To create a simple step we need at least four different poses. Let’s start by creating the position where both feet touch the ground. Change the selection filter to Implicit to make the selection easier. Move lt_foot and rt_sholder forward and rt_foot and lt_sholder backwards. Set a keyframe. Go to frame 9 and move the hip and rt_foot slightly forward and upwards. Move rt_shoulder forward as well and set a new key for all Implicits.
At frame 18 move the lt_foot forward and lower it so it touches the ground again. Move lt_shoulder and the hip forward, but lower the hip as well. Set a key. At frame 27 move the hip and lt_foot forward and up and both shoulders forward. At frame 36 move all Implicits forward, except lt_foot. Lower the hip and rt_foot. Play the animation back and forth. Try experimenting by adding rotation to the objects and animating the shoulder going up and down as well. Open the Animation Editor and fine-tune your curves…
A couple of additional tips
Tip # 01
Although the setup in the step by step guide gives you a neat and swift way to animate your bag, there are times where your animation might call for a specific pose, expression or the need to control the sides individually. This can be very difficult or just isn’t achievable with the current setup. To bypass this, increase the subdivisions on the lattice to allow more areas to be controlled separately. By constraining the new areas to new Null or Implicit objects and putting these in hierarchies with the old Nulls as the parents, you can maintain the simplicity of the original setup but with the extended control. The above technique can then be used either in conjunction with Shape Keys and the Animation Mixer or entirely replaced with by it.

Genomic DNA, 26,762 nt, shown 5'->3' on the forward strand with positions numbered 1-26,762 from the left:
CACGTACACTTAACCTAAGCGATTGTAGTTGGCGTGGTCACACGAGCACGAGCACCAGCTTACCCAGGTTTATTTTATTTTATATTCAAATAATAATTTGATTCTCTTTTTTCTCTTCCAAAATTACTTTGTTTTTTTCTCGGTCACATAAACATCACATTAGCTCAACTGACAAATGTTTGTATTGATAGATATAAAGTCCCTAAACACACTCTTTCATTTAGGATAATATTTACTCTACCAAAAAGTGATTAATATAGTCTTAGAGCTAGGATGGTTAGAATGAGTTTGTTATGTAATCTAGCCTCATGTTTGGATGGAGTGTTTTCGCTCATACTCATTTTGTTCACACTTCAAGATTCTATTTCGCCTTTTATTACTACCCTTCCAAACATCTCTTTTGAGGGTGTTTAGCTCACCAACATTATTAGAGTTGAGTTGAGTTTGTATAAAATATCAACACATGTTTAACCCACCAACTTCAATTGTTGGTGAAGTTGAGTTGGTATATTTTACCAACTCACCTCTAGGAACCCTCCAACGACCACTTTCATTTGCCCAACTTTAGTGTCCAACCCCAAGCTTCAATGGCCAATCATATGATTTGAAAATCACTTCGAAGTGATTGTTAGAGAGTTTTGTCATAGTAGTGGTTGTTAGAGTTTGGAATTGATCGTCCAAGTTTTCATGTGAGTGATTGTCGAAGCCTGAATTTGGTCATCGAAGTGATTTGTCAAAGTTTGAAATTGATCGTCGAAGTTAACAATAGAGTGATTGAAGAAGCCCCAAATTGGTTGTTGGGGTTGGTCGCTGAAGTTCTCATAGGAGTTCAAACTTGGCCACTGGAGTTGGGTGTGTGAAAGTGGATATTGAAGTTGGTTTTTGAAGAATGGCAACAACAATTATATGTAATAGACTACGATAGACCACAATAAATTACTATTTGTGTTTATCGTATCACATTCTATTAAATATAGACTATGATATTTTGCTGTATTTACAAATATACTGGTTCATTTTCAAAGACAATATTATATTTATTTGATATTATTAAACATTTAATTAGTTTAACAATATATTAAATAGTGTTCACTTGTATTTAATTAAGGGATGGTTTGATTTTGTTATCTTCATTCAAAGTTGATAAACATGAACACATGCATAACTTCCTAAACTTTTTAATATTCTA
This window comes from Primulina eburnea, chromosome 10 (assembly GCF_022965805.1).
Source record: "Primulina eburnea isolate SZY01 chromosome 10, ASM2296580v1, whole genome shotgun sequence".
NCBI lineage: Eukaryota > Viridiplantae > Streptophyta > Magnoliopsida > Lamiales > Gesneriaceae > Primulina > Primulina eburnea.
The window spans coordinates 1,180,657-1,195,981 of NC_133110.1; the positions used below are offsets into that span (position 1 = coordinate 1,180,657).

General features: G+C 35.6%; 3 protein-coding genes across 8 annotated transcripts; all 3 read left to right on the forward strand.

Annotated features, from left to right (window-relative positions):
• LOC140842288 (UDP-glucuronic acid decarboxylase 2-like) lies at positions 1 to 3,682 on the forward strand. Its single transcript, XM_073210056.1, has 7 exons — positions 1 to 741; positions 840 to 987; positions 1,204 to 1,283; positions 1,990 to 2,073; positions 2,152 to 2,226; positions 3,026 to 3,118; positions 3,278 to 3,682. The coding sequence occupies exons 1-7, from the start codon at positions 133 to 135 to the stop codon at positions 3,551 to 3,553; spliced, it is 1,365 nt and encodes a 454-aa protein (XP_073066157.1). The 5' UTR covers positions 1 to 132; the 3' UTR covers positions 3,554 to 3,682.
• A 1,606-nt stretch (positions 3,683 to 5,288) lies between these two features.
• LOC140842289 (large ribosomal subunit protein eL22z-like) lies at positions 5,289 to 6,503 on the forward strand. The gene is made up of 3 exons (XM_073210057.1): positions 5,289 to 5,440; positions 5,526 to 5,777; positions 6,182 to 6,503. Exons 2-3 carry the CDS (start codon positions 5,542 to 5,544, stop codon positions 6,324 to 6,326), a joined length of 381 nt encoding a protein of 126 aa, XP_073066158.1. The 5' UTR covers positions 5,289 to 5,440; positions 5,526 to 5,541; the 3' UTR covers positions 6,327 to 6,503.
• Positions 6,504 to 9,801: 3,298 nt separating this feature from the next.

Tip # 02
If you are using Nulls instead of implicit objects as the deforming object for the Cluster Centers you can save a mouse click or two. By selecting the desired points and choosing Create Cluster with Center under the Edit menu, a Null will automatically be created and the points constrained to it.
Tip # 03
Often when working on animations you should try to keep everything as smooth as possible, but there are occasions when you don’t want that, and if you are aiming for grater realism this is one of those. Try playing around with a real paper bag for yourself and you will see that it in fact has no intention what so ever of deforming smoothly. Instead you tend to get lots of somewhat flat areas and creases whenever you fold the paper. So by not overdoing the tessellation or subdivision of the object, but rather keeping the surface at a fairly low or medium polygon count can actually add to the realism of your animation.
Tip # 04
You can use different textures and materials for the inner and outer surface of your paper bag by connect the materials to the respective input of the Front-Back node. This node can be found in the Render Tree under Nodes>Switch.